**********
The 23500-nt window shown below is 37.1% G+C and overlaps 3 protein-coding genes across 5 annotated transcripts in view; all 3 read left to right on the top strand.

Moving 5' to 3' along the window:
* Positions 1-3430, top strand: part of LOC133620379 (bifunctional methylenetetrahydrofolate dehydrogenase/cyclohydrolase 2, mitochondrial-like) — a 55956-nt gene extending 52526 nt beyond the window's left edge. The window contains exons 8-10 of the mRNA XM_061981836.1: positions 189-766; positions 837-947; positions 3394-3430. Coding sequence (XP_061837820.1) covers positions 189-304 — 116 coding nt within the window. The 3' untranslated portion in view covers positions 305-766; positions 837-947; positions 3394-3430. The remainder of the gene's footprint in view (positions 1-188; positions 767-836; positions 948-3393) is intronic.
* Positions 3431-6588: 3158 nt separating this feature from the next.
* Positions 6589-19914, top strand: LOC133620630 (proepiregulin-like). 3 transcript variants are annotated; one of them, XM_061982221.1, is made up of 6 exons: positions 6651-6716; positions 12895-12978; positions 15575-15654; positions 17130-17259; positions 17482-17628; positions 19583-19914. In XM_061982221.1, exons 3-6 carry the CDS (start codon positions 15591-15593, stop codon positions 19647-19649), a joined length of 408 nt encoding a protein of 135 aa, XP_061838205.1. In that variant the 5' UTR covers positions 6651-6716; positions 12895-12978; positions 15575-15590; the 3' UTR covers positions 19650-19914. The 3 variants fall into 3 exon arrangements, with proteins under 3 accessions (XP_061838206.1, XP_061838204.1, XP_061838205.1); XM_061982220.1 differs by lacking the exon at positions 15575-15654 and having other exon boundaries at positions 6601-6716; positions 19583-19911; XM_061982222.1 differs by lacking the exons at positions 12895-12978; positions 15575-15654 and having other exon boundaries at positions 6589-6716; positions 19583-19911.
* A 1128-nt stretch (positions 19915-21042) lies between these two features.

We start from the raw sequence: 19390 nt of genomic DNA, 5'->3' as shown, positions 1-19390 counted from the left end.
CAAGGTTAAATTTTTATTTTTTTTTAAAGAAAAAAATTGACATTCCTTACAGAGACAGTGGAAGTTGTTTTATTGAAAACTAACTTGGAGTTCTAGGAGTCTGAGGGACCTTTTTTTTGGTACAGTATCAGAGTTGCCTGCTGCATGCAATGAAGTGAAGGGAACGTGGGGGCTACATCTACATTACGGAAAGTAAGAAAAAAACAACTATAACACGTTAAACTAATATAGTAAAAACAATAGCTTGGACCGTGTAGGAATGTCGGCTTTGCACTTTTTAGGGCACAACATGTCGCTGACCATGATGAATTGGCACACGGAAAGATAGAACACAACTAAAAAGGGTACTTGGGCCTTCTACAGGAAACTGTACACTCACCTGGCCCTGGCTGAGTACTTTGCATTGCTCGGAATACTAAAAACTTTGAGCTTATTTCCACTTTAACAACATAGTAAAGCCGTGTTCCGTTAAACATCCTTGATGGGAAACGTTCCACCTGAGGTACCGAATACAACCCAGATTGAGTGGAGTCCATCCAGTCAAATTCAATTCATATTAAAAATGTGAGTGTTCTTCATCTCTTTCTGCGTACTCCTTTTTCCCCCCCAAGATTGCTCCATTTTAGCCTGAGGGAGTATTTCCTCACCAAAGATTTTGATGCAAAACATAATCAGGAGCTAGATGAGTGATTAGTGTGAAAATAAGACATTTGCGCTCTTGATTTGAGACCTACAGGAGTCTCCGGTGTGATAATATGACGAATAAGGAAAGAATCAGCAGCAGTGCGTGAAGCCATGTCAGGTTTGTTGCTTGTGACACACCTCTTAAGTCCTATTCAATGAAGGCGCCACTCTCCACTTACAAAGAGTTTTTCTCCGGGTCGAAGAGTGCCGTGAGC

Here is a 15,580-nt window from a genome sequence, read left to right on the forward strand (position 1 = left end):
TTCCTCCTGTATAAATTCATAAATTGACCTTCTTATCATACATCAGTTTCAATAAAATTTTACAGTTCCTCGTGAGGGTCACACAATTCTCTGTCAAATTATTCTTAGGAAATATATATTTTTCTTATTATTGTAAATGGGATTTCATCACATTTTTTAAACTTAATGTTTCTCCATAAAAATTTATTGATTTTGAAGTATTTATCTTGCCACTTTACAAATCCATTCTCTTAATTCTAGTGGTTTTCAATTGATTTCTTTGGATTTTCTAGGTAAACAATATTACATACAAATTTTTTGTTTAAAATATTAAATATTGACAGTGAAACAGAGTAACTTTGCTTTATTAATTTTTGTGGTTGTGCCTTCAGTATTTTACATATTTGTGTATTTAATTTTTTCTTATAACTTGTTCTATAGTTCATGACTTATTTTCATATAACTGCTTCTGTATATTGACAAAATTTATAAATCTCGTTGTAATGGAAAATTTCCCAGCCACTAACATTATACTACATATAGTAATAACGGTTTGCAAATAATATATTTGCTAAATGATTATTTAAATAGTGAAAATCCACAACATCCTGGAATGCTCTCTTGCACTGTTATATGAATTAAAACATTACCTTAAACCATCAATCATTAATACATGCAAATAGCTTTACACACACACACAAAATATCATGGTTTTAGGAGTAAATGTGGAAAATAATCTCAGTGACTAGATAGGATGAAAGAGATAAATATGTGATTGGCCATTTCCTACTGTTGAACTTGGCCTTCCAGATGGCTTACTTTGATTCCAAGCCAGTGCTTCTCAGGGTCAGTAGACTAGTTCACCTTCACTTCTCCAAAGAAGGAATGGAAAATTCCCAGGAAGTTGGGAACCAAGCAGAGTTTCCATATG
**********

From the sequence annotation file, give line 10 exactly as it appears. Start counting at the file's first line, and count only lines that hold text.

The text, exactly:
TTCCTCCTGTATAAATTCATAAATTGACCTTCTTATCATACATCAGTTTCAATAAAATTTTACAGTTCCTCGTGAGGGTCACACAATTCTCTGTCAAATTATTCTTAGGAAATATATATTTTTCTTATTATTGTAAATGGGATTTCATCACATTTTTTAAACTTAATGTTTCTCCATAAAAATTTATTGATTTTGAAGTATTTATCTTGCCACTTTACAAATCCATTCTCTTAATTCTAGTGGTTTTCAATTGATTTCTTTGGATTTTCTAGGTAAACAATATTACATACAAATTTTTTGTTTAAAATATTAAATATTGACAGTGAAACAGAGTAACTTTGCTTTATTAATTTTTGTGGTTGTGCCTTCAGTATTTTACATATTTGTGTATTTAATTTTTTCTTATAACTTGTTCTATAGTTCATGACTTATTTTCATATAACTGCTTCTGTATATTGACAAAATTTATAAATCTCGTTGTAATGGAAAATTTCCCAGCCACTAACATTATACTACATATAGTAATAACGGTTTGCAAATAATATATTTGCTAAATGATTATTTAAATAGTGAAAATCCACAACATCCTGGAATGCTCTCTTGCACTGTTATATGAATTAAAACATTACCTTAAACCATCAATCATTAATACATGCAAATAGCTTTACACACACACACAAAATATCATGGTTTTAGGAGTAAATGTGGAAAATAATCTCAGTGACTAGATAGGATGAAAGAGATAAATATGTGATTGGCCATTTCCTACTGTTGAACTTGGCCTTCCAGATGGCTTACTTTGATTCCAAGCCAGTGCTTCTCAGGGTCAGTAGACTAGTTCACCTTCACTTCTCCAAAGAAGGAATGGAAAATTCCCAGGAAGTTGGGAACCAAGCAGAGTTTCCATATG